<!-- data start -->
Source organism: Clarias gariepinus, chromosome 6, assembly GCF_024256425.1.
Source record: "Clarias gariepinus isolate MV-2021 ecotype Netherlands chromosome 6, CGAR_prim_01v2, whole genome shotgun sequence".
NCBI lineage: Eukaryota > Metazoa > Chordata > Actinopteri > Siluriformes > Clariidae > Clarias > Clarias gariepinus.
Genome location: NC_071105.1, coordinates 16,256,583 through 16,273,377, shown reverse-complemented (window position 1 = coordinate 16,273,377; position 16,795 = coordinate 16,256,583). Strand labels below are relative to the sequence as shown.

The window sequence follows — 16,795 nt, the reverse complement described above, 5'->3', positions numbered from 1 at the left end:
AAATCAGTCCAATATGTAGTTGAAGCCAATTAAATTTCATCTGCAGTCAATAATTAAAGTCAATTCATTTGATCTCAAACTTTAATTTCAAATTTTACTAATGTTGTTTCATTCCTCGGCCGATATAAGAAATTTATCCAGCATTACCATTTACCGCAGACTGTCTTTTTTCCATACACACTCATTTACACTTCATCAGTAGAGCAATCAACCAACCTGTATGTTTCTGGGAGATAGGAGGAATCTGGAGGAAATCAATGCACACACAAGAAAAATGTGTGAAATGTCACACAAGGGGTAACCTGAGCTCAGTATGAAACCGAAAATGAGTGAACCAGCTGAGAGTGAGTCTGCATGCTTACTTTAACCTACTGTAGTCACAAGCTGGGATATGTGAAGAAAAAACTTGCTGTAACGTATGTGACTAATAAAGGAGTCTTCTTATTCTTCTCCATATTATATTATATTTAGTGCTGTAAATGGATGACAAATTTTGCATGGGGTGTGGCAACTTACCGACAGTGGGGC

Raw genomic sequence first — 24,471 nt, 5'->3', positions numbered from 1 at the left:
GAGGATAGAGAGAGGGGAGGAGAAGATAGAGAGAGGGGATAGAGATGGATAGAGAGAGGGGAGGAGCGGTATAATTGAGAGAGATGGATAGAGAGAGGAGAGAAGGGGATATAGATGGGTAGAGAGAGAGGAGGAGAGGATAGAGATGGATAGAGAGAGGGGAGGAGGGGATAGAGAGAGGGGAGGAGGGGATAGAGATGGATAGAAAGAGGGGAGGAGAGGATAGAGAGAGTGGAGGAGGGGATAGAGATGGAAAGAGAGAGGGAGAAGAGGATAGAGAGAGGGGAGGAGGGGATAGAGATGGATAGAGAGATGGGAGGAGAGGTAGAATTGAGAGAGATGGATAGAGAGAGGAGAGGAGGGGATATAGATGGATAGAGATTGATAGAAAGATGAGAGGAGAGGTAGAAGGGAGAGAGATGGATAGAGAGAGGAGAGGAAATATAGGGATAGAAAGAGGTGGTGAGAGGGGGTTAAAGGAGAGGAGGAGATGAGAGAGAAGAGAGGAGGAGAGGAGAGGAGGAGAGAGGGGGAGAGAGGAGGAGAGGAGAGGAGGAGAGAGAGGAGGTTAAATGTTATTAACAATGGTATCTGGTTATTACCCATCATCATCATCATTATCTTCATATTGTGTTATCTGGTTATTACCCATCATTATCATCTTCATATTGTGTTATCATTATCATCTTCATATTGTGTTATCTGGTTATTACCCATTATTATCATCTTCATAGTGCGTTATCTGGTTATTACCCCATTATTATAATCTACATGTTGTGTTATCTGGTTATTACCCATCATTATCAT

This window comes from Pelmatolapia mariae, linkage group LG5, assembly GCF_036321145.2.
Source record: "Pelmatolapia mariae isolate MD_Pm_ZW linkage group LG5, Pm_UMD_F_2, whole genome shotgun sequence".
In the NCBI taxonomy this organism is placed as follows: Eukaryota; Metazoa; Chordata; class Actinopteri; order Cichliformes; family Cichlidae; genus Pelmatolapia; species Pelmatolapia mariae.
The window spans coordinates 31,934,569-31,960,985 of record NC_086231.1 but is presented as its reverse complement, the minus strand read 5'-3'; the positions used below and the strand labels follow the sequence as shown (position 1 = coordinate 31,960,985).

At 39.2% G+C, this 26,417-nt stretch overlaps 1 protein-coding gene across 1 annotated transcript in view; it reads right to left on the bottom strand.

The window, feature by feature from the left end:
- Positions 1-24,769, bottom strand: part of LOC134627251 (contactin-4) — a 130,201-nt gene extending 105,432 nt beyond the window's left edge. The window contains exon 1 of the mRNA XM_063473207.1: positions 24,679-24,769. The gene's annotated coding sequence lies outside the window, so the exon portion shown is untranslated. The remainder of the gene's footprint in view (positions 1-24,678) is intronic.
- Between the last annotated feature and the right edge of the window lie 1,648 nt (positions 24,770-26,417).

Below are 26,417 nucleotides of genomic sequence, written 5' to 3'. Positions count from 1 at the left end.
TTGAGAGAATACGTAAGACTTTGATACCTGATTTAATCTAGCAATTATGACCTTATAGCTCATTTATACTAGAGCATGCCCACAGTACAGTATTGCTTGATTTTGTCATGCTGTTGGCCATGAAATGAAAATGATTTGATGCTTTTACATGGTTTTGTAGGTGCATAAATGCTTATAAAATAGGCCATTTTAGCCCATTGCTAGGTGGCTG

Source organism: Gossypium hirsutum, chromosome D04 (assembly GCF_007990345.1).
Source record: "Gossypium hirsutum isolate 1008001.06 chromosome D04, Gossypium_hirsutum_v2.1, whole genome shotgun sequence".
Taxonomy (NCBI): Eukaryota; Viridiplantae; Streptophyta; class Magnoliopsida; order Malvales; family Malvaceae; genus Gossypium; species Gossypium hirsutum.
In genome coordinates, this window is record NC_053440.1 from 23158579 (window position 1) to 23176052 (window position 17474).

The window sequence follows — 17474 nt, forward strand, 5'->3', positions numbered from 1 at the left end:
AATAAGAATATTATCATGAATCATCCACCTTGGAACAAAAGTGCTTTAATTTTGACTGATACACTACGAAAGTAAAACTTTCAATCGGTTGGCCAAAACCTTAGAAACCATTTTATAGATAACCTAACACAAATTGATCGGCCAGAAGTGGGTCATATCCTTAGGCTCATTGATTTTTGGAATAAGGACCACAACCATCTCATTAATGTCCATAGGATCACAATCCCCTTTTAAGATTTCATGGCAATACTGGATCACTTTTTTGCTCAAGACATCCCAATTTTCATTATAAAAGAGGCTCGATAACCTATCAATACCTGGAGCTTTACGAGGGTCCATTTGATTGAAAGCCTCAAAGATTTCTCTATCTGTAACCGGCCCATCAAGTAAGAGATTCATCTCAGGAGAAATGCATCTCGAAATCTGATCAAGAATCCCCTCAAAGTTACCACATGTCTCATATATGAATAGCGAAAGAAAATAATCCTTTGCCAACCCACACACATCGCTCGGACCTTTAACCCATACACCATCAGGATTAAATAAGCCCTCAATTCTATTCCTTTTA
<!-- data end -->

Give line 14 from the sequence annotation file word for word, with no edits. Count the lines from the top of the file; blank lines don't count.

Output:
The window, feature by feature from the left end: